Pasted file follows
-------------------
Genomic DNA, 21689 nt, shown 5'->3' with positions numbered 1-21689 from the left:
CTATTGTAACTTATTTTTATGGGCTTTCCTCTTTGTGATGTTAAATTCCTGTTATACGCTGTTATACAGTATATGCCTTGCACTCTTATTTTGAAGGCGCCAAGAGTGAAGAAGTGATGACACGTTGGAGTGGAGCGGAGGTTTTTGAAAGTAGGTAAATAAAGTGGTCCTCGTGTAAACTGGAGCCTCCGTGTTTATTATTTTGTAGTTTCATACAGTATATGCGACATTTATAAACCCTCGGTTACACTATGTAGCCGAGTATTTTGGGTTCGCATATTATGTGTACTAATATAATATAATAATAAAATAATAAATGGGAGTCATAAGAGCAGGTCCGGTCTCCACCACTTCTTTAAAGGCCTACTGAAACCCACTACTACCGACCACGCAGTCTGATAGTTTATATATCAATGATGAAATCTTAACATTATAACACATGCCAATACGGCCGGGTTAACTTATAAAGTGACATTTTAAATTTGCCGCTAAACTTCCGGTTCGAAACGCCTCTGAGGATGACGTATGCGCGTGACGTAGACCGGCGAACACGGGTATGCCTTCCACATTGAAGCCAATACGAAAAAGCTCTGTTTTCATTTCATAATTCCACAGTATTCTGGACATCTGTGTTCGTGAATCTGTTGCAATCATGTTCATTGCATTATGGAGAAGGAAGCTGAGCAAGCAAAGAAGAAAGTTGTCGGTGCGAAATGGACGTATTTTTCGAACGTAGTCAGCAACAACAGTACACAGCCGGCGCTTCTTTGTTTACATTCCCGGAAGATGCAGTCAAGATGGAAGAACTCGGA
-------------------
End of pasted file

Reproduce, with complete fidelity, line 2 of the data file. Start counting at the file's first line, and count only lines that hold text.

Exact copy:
CTATTGTAACTTATTTTTATGGGCTTTCCTCTTTGTGATGTTAAATTCCTGTTATACGCTGTTATACAGTATATGCCTTGCACTCTTATTTTGAAGGCGCCAAGAGTGAAGAAGTGATGACACGTTGGAGTGGAGCGGAGGTTTTTGAAAGTAGGTAAATAAAGTGGTCCTCGTGTAAACTGGAGCCTCCGTGTTTATTATTTTGTAGTTTCATACAGTATATGCGACATTTATAAACCCTCGGTTACACTATGTAGCCGAGTATTTTGGGTTCGCATATTATGTGTACTAATATAATATAATAATAAAATAATAAATGGGAGTCATAAGAGCAGGTCCGGTCTCCACCACTTCTTTAAAGGCCTACTGAAACCCACTACTACCGACCACGCAGTCTGATAGTTTATATATCAATGATGAAATCTTAACATTATAACACATGCCAATACGGCCGGGTTAACTTATAAAGTGACATTTTAAATTTGCCGCTAAACTTCCGGTTCGAAACGCCTCTGAGGATGACGTATGCGCGTGACGTAGACCGGCGAACACGGGTATGCCTTCCACATTGAAGCCAATACGAAAAAGCTCTGTTTTCATTTCATAATTCCACAGTATTCTGGACATCTGTGTTCGTGAATCTGTTGCAATCATGTTCATTGCATTATGGAGAAGGAAGCTGAGCAAGCAAAGAAGAAAGTTGTCGGTGCGAAATGGACGTATTTTTCGAACGTAGTCAGCAACAACAGTACACAGCCGGCGCTTCTTTGTTTACATTCCCGGAAGATGCAGTCAAGATGGAAGAACTCGGA